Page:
Thank you for the information, although I don't see that you have asked a legal question. I will assume, for now, that you are asking what your legal options are. I can tell you that it is highly unlikely that the police will help you with this issue. I say that because, for them, it is a civil, and not criminal, issue. Granted, if all of the facts could be proven in a court there could arguably be a criminal fraud or conversion charge, but that is not what the police know when they come to a call. They see two parties disagreeing over money and whether or not there was an agreement. That in turn, to them, makes it it civil issue and they have the option always to decline getting involved. They could, if they choose, at least talk to the guy and tell him he should work this out with you, but that is usually the most they will do.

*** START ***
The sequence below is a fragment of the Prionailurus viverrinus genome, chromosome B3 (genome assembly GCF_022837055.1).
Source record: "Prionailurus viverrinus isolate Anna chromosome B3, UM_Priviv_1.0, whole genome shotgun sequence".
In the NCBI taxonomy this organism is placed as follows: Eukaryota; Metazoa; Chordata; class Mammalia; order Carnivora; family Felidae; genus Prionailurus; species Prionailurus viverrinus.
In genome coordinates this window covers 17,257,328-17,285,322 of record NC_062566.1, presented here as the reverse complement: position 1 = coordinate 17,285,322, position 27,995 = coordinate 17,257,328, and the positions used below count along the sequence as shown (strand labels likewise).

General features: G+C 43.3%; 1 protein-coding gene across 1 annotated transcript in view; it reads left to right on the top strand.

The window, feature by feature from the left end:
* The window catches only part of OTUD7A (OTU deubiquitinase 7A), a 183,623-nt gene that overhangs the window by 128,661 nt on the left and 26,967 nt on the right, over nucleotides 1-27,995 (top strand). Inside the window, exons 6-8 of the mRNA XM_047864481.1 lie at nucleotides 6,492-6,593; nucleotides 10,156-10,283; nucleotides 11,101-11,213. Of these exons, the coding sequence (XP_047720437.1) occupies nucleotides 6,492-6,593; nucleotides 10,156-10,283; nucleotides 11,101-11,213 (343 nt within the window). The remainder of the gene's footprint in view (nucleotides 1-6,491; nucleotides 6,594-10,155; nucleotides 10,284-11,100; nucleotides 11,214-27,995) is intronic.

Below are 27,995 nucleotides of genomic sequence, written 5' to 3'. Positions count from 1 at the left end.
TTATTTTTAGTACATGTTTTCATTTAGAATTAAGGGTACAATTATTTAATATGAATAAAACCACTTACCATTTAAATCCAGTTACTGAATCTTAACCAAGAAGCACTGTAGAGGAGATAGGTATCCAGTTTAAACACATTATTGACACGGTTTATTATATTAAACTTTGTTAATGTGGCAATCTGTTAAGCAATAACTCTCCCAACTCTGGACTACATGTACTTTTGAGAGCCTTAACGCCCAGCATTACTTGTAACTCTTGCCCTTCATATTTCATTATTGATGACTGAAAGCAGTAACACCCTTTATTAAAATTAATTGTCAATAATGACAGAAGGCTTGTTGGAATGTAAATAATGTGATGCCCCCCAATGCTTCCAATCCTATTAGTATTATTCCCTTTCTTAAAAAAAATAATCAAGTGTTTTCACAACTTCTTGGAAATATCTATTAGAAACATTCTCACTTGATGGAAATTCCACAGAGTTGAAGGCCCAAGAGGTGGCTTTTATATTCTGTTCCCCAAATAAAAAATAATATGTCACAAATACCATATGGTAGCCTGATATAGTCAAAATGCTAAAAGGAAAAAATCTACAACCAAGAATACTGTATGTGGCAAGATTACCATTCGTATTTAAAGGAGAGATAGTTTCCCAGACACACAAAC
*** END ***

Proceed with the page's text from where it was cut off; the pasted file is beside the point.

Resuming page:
That leaves your only real legal option if he refuses to give your money back and that is filing suit in small claims court. The process is fairly simply, you do not need an attorney, and you can get the forms from the court clerk in the County where this occurred. When you go to court, you simply explain your side of the story and have your mechanic with you to testify to what they know of the situation. If the court finds in your favor, they award you the money and any court costs and, sometimes, a bit for your time used in pursuing the case. If the other party still refuses to pay after you win in court, then you can go back to court and have the judge issue an order of garnishment and then you can take the funds either through his employer or his bank account.
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